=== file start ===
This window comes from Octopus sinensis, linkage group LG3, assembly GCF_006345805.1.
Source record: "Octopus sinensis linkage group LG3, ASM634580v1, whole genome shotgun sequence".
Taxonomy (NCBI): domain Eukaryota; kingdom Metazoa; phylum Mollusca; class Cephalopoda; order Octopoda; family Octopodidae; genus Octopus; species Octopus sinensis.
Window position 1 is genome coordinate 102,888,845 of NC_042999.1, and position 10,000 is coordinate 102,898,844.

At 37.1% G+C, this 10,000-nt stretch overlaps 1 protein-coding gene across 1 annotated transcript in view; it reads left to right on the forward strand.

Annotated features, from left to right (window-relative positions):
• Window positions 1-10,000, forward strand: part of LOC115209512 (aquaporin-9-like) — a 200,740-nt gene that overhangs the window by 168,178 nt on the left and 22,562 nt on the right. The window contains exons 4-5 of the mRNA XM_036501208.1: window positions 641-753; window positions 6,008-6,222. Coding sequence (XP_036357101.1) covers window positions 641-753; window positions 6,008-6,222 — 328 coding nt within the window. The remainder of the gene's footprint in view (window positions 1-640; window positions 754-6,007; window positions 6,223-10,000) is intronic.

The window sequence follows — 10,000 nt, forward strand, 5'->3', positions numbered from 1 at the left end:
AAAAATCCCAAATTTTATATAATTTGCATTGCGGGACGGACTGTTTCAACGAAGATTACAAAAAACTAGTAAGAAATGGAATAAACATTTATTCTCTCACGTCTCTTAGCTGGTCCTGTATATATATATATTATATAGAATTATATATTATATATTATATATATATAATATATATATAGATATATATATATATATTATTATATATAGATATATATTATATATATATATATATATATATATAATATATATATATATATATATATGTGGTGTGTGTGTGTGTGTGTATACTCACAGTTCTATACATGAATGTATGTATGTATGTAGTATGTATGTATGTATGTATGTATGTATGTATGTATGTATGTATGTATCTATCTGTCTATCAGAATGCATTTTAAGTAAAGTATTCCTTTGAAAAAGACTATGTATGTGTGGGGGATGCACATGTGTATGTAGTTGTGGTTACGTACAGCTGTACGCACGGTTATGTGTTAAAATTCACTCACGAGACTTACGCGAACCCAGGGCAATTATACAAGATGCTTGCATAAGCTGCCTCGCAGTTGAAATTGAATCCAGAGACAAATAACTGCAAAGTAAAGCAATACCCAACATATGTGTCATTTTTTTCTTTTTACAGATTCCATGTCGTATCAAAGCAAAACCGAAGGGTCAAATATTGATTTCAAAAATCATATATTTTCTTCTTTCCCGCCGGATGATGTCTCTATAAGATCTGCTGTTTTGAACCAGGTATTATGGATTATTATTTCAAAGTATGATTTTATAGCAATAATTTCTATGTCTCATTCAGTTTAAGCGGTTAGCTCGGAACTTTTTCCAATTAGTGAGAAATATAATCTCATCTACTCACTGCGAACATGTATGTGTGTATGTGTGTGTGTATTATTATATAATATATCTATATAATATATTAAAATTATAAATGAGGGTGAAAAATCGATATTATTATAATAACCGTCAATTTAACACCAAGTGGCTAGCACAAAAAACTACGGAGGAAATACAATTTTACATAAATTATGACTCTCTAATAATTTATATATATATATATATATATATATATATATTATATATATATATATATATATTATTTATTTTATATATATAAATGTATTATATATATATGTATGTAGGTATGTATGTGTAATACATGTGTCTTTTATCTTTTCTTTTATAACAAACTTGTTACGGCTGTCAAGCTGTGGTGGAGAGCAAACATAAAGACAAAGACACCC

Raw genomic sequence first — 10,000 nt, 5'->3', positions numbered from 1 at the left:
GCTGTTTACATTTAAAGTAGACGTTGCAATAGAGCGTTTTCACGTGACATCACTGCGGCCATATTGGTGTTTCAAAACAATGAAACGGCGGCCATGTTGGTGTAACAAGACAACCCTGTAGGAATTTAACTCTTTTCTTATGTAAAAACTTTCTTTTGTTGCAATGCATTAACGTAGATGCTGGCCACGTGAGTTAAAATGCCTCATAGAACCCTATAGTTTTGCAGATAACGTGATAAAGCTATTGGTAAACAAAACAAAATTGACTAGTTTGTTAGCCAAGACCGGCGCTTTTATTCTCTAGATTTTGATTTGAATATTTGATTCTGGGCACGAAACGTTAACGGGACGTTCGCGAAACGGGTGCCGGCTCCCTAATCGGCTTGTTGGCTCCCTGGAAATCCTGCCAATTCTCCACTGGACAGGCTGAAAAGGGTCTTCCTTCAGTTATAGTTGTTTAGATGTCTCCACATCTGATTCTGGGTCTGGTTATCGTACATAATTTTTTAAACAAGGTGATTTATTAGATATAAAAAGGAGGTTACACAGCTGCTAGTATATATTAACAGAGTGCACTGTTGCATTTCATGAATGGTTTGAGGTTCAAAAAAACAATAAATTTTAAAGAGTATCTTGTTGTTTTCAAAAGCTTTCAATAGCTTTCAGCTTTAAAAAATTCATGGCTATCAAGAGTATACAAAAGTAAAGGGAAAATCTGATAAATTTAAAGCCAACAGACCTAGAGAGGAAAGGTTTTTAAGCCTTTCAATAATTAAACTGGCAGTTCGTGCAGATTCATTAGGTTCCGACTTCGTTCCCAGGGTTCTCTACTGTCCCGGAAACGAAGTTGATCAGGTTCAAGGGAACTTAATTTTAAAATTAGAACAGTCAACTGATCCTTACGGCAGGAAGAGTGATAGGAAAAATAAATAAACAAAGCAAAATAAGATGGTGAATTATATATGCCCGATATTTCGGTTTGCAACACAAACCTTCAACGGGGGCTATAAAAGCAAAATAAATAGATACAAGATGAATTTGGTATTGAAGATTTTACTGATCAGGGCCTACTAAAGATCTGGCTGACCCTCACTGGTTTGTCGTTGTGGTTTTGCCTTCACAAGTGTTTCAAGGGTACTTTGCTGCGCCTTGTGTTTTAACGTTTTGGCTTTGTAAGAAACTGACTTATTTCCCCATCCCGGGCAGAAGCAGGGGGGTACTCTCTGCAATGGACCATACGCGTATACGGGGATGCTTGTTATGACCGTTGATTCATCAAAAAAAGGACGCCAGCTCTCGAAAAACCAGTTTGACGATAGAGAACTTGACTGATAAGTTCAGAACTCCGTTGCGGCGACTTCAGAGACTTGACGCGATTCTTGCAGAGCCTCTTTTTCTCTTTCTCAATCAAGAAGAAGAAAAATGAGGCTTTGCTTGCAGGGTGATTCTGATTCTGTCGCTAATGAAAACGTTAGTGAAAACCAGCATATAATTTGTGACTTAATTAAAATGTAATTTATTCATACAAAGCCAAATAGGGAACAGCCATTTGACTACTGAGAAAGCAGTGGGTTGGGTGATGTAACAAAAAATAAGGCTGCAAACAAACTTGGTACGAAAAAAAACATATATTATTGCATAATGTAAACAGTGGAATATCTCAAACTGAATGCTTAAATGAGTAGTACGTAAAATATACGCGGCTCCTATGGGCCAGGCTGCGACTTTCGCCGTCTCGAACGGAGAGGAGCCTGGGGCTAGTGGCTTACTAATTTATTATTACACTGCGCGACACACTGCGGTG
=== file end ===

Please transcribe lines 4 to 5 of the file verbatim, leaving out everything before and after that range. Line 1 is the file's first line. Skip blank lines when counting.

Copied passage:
Window position 1 is genome coordinate 102,888,845 of NC_042999.1, and position 10,000 is coordinate 102,898,844.

At 37.1% G+C, this 10,000-nt stretch overlaps 1 protein-coding gene across 1 annotated transcript in view; it reads left to right on the forward strand.